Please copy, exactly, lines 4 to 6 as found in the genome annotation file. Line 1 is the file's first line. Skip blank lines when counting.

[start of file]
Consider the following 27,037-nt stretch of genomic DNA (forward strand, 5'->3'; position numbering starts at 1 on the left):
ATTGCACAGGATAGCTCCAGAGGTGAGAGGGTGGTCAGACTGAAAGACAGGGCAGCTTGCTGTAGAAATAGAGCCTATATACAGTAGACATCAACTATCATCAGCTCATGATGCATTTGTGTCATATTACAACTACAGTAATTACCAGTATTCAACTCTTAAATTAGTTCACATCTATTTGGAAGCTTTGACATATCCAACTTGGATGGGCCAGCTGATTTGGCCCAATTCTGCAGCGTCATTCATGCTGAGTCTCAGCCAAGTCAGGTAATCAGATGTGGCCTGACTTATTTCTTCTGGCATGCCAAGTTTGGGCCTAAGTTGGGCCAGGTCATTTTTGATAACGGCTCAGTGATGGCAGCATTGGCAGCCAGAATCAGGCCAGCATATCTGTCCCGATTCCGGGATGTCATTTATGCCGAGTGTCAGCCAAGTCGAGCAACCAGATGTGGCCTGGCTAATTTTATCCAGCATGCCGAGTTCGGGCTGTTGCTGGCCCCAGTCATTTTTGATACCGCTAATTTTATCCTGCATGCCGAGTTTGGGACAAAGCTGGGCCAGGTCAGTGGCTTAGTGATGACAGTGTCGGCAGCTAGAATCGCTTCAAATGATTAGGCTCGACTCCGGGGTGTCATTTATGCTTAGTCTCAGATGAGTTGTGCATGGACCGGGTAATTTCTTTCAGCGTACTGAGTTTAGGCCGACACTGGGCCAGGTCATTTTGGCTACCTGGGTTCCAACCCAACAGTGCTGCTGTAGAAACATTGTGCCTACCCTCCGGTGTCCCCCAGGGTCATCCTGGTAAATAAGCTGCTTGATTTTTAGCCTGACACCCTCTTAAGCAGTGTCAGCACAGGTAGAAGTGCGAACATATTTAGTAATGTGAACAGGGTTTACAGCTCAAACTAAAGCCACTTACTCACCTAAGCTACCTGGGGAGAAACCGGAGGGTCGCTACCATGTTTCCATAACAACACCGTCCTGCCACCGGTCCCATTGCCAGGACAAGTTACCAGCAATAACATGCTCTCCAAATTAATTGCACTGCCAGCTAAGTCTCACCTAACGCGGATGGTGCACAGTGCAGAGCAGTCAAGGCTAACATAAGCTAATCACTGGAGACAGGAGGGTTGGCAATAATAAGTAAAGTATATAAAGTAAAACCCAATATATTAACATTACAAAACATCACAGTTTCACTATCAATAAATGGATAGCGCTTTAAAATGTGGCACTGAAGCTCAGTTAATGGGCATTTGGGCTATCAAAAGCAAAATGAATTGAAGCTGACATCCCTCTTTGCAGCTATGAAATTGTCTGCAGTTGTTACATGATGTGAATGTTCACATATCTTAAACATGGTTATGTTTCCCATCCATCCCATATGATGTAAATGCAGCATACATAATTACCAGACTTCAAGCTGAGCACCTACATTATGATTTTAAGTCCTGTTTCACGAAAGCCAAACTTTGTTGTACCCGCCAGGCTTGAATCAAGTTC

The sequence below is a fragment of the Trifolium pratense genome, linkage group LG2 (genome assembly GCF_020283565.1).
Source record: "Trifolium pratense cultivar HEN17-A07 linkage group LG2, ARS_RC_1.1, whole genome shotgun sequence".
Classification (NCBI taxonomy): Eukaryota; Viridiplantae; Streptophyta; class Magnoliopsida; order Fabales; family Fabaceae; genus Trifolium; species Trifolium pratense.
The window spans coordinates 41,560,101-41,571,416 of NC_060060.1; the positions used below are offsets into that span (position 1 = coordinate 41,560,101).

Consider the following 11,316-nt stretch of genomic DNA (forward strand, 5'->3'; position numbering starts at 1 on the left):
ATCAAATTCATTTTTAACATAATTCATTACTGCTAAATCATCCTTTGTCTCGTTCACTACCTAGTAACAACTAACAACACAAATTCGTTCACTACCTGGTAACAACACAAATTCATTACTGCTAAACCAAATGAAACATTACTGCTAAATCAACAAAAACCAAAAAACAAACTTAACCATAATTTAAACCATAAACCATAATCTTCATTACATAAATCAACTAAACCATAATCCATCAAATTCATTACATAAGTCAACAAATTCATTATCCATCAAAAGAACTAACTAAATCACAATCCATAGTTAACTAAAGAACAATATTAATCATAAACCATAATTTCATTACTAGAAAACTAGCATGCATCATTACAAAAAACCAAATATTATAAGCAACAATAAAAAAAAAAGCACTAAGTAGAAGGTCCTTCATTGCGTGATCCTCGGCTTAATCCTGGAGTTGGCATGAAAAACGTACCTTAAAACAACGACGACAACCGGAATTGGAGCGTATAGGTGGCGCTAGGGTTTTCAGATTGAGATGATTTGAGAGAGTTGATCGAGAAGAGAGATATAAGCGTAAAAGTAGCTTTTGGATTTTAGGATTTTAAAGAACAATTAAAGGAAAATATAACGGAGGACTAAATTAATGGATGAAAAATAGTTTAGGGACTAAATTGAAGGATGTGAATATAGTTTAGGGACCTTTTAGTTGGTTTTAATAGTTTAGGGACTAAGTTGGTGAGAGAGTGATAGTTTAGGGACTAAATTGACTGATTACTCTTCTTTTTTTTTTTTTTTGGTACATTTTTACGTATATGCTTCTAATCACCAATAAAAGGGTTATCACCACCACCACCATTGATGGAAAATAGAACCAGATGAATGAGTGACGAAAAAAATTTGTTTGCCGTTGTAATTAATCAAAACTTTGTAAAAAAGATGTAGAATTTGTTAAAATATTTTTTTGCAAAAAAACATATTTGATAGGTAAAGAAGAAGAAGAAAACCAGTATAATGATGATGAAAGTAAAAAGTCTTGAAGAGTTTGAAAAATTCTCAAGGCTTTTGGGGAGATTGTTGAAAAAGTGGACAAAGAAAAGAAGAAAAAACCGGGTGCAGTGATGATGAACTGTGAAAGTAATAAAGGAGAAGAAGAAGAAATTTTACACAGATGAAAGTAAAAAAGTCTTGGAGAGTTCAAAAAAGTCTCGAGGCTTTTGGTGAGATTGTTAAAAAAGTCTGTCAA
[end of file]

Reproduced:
Source record: "Trifolium pratense cultivar HEN17-A07 linkage group LG2, ARS_RC_1.1, whole genome shotgun sequence".
Classification (NCBI taxonomy): Eukaryota; Viridiplantae; Streptophyta; class Magnoliopsida; order Fabales; family Fabaceae; genus Trifolium; species Trifolium pratense.
The window spans coordinates 41,560,101-41,571,416 of NC_060060.1; the positions used below are offsets into that span (position 1 = coordinate 41,560,101).